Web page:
Each of the frames was printed at a width of 13 inches on A3 paper. This is a typical print size for most people. The D30 image though was printed at 9" wide, since it would have required ressing-up to be able to make a 13" print. The film scans were ressed-down to 360 ppi, and all were printed at a width of 13 inches.

Examining the prints was very interesting. The D30 is now history, so I didn't spend much time on it. Image quality is very good, but it simply doesn't have the resolution to make large high-quality prints that can compete with the D60 or scanned film at larger print sizes.

The D60 and the 35mm (Canon 1v) image were very close indeed. There is slightly more detail in the scanned image, but it's quibbling to say that one is appreciably better than the other. Of course in prints any larger than 13" wide the D60 file will need to be ressed-up, while the 35mm frame will support prints made up to an image width of nearly 18 inches. Essentially Super-A3 (13X18")  prints are possible from 35mm while A3 (11X17") is the limit from the D60. Still, remarkable performance on the part of the D60 digital camera.

I'd like to parenthetically add that most people find that 35mm film runs out of steam on prints reaching 13X19" (or 16X20" when printing in the chemical darkroom). Only with the absolutely finest lenses, highest resolution films and first-rate shooting and image processing technique do prints this size hold up to critical examination. This being the case, the D60 is very close to matching the capabilities of common films, lenses and most photographer's technique. Any advantage that scanned film has is therefore more theoretical rather than practical. (See my commentary on the quest for Lens Sharpness, linked below).

The amount of difference between the 645 print and the 35mm print were about the same as those between 35mm and the D60. On a 13" wide print at 360 ppi the 645 image appears "slightly" sharper. So, what about comparing the 645 print to that from the D60? Here the cumulative difference is immediately noticeable. The 13" wide 645 print is clearly seen as being crisper and it shows more fine detail. Of course while the D60 runs out of steam (pixels) at a width of 13" and the 35mm frames does so at just under 18", the 645 file can make prints up to 29" in width.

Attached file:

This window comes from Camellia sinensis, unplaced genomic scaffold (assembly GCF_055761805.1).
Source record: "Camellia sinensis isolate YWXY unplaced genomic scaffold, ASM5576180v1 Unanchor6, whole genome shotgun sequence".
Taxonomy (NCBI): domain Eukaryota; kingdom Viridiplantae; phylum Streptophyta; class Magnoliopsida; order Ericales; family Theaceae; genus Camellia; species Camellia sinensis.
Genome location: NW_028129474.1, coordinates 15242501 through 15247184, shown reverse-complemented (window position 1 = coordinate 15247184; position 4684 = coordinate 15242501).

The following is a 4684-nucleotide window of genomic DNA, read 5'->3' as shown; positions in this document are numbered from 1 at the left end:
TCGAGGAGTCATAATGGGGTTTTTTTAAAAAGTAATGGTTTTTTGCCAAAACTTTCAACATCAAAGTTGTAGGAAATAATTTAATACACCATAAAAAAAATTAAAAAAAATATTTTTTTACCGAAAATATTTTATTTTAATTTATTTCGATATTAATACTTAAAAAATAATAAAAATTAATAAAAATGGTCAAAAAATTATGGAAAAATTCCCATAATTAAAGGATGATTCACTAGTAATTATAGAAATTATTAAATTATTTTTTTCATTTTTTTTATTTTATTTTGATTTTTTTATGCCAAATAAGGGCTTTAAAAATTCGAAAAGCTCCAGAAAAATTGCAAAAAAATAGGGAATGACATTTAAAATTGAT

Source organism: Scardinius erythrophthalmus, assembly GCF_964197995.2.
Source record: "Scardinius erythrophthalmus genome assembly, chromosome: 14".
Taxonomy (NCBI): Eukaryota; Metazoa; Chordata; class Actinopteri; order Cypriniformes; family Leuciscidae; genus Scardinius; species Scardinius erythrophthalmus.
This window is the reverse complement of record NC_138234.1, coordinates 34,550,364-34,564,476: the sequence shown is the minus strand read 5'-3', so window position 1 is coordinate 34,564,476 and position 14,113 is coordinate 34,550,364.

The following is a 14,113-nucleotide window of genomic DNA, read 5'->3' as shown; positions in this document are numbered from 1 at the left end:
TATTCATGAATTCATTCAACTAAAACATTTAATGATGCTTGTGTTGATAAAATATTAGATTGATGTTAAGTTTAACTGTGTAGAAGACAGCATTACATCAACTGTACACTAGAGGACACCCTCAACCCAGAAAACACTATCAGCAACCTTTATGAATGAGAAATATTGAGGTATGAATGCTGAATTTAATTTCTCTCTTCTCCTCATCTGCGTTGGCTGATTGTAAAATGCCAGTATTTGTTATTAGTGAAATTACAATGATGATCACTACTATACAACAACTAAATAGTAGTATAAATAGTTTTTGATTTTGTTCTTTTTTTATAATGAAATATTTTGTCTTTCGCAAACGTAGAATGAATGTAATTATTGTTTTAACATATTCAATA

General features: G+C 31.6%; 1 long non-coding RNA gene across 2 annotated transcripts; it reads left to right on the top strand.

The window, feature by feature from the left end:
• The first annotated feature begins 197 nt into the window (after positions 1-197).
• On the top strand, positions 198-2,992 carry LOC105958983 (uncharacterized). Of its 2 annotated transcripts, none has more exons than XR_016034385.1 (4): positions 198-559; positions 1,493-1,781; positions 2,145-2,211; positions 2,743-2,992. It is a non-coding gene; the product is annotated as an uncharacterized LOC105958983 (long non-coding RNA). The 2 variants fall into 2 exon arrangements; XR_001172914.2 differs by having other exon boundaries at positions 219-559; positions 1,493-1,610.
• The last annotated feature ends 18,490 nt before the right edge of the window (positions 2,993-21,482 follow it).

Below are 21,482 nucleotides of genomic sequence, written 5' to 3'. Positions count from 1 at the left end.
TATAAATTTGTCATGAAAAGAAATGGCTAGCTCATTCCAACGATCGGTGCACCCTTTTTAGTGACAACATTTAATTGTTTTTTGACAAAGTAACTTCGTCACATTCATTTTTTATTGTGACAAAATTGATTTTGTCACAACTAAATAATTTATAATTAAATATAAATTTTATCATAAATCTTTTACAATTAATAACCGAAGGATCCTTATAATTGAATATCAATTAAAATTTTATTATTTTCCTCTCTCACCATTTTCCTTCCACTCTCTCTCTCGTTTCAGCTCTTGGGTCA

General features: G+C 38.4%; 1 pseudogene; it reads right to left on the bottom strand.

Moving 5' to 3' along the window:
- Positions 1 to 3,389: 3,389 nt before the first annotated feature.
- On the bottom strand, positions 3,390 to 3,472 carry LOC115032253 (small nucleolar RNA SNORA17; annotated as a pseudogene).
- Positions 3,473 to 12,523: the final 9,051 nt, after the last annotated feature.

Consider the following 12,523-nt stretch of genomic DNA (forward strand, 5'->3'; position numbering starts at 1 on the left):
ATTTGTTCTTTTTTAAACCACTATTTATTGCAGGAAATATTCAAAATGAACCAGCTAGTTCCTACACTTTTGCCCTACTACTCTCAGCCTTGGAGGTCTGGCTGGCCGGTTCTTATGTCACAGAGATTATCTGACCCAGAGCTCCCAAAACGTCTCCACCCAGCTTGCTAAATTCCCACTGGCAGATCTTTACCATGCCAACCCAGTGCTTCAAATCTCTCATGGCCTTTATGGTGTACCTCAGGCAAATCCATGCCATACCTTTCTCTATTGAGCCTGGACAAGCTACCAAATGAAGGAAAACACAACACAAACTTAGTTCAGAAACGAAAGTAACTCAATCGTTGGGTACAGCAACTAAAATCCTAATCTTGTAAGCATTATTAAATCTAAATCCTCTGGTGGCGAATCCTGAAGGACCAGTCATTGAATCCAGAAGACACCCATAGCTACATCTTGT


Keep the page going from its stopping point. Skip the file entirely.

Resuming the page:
Finally, the 6X7 print. On a 13" wide print there is no visible advantage over the 645 print. They are very similar. Clearly the limiting factor here is the printer. There is not enough print resolution to show a difference. But of course the 6X7 file is capable of a 35" wide print without ressing-up so there's a huge amount of detail available in the file that most people will rarely utilize.

See the bottom of this page for a link to my article on Understanding Sharpness for explanations of some of the above assumptions.

Begging The Question

Butterfly 56, Niagara Ontario — April, 2002

Canon EOS-D60 and Canon 100mm f/2.8 Macro USM with MR14EX Ring Lite. ISO 400

If you've managed to wade through the above you're probably still wondering who won. Actually, no one. As always, different tools provide differing capabilities. If you are satisfied with 8X10" (A4) prints then the D30 remains a fine tool, but it is clearly surpassed by the D60 when making prints up to A3 (11X17") in size. For most people, including a lot of pros, the D60 has enough resolution for the majority of their needs.